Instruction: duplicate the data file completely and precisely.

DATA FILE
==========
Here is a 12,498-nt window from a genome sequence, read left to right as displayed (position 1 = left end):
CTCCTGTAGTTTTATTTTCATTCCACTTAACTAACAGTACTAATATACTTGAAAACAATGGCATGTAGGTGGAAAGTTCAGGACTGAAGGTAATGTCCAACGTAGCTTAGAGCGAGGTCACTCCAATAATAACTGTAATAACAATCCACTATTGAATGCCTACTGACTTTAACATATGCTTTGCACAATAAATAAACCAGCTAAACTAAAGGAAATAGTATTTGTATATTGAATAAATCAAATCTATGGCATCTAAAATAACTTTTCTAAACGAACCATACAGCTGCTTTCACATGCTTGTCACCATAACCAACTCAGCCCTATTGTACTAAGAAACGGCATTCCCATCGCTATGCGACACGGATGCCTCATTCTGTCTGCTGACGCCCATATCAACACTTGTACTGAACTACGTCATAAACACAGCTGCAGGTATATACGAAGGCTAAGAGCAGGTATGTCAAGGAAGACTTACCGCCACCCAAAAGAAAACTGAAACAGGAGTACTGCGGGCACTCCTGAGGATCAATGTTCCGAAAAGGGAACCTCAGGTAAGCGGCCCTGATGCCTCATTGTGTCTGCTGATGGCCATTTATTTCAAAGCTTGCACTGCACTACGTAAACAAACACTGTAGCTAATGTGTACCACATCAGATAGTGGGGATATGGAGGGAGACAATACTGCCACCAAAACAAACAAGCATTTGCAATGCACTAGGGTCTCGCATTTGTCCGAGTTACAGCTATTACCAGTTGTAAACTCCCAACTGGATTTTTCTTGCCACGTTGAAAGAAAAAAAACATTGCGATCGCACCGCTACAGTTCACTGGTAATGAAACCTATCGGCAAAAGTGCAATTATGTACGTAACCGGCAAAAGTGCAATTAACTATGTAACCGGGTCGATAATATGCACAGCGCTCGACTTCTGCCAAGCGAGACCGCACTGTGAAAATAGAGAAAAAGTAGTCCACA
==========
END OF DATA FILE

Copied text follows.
Here is a 12,498-nt window from a genome sequence, read left to right as displayed (position 1 = left end):
CTCCTGTAGTTTTATTTTCATTCCACTTAACTAACAGTACTAATATACTTGAAAACAATGGCATGTAGGTGGAAAGTTCAGGACTGAAGGTAATGTCCAACGTAGCTTAGAGCGAGGTCACTCCAATAATAACTGTAATAACAATCCACTATTGAATGCCTACTGACTTTAACATATGCTTTGCACAATAAATAAACCAGCTAAACTAAAGGAAATAGTATTTGTATATTGAATAAATCAAATCTATGGCATCTAAAATAACTTTTCTAAACGAACCATACAGCTGCTTTCACATGCTTGTCACCATAACCAACTCAGCCCTATTGTACTAAGAAACGGCATTCCCATCGCTATGCGACACGGATGCCTCATTCTGTCTGCTGACGCCCATATCAACACTTGTACTGAACTACGTCATAAACACAGCTGCAGGTATATACGAAGGCTAAGAGCAGGTATGTCAAGGAAGACTTACCGCCACCCAAAAGAAAACTGAAACAGGAGTACTGCGGGCACTCCTGAGGATCAATGTTCCGAAAAGGGAACCTCAGGTAAGCGGCCCTGATGCCTCATTGTGTCTGCTGATGGCCATTTATTTCAAAGCTTGCACTGCACTACGTAAACAAACACTGTAGCTAATGTGTACCACATCAGATAGTGGGGATATGGAGGGAGACAATACTGCCACCAAAACAAACAAGCATTTGCAATGCACTAGGGTCTCGCATTTGTCCGAGTTACAGCTATTACCAGTTGTAAACTCCCAACTGGATTTTTCTTGCCACGTTGAAAGAAAAAAAACATTGCGATCGCACCGCTACAGTTCACTGGTAATGAAACCTATCGGCAAAAGTGCAATTATGTACGTAACCGGCAAAAGTGCAATTAACTATGTAACCGGGTCGATAATATGCACAGCGCTCGACTTCTGCCAAGCGAGACCGCACTGTGAAAATAGAGAAAAAGTAGTCCACA